Monday, January 04, 2016

Madalena Energy Drills Where It Chills

Madalena Energy (Canadian ticker MDN.V, US ticker MDLNF) caught my eye back in 2014. They're based in Canada and they drill for oil and gas there too, but they also drill in Argentina. I have long been skeptical of the chances for junior exploration companies who locate their offices in North America but chase properties in developing countries. Raising capital in the easiest markets isn't the same as successfully drilling in difficult markets.

I always check the company's management team first. The current CEO was educated as a petroleum engineer but spent a lot of time in consulting and investment banking. I usually like it when company leaders have degrees in their sector but successful field work has to flesh that out. Companies in the business of finding and pumping oil must have leaders who have successfully done that for their entire careers. I am similarly unimpressed with other senior team members who had undefined positions with other companies, some of which no longer exist. I can't judge their abilities if I don't know what they did or why their former employer isn't around anymore.

The company's four Canadian properties must get pretty darn cold in the winter. Three of them are producing. The Argentina properties are a slightly different story. Some of the properties appear to be in production but it's hard to tell from the website's descriptions. I did not find any NI 51-101 reports anywhere on the Madalena Energy website, so it is impossible for me to verify each property's potential.

Geopolitical risk is always worth noting. Canada ranks 10th on Transparency International's Corruption Perceptions Index and 6th on the Heritage Foundation's Index of Economic Freedom. Meanwhile, Argentina ranks 107th for corruption and 169th for economic freedom. That is a huge delta in risk for investors from other countries. Argentina may start moving in the right direction after its recent political changes. International investors will be watching for progress.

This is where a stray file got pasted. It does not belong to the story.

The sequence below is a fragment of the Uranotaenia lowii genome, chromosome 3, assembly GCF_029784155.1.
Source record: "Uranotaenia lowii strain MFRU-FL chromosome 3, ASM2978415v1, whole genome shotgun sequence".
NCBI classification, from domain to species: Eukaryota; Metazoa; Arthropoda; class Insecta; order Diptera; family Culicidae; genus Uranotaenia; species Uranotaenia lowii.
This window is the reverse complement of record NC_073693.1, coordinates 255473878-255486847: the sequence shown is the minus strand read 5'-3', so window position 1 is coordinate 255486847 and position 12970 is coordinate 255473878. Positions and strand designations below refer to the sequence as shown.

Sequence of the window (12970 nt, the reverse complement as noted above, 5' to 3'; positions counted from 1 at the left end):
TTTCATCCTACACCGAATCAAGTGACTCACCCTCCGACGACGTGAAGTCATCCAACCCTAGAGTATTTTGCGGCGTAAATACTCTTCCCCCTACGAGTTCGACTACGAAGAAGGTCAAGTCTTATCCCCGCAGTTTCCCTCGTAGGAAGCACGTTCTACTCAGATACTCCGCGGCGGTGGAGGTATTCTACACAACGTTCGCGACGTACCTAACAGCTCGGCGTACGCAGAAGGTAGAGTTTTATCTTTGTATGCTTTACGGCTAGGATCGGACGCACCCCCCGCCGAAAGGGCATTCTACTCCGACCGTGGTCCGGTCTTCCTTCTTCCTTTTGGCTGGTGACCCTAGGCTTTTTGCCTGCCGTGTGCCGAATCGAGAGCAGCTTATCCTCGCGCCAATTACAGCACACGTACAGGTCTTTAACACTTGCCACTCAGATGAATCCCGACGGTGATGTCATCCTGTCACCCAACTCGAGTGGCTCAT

I downloaded Madalena's quarterly financial statements and MD+A dated September 30, 2015. There's no pretty picture here. The accumulated deficit in shareholder's equity (or what we Americans typically call negative retained earnings) is now at -CAD$115M. Inexperienced investors need to recognize this type of negative figure as the amount of invested capital earlier investors have put into a company that has not yet earned it back. The company has $11M in cash on hand and swung to a $14M profit after losing money in much of 2014, so they are above what would otherwise be a burn rate for now.

The weakness of Canadian and Argentinian currencies against the US dollar probably helps this company's bottom line. Argentina recently relaxed its currency controls, devaluing the Argentinian peso against the US dollar. Note 2 in the company's quarterly financial statement says their Argentinian invoices have been in US dollars and their planned capex for Argentina is weighted to US dollar denominated expenditures. Argentina's currency devaluation means financing in US dollars and spending against a falling Argentinian peso will make Madalena's capex in the country less expensive. This is good news given the company's negative free cash flow for most of 2015.

Madalena deserves kudos for actually producing oil and gas, something many junior resource companies never do. The company's fortunes in Argentina may improve if the new government there takes reform seriously. One big problem facing the entire oil and gas sector is the continuing weakness in world oil prices. Bearish oil markets will challenge Madalena's ability to sustain the success it experienced in late 2015.

Full disclosure: No position in Madalena Energy at this time.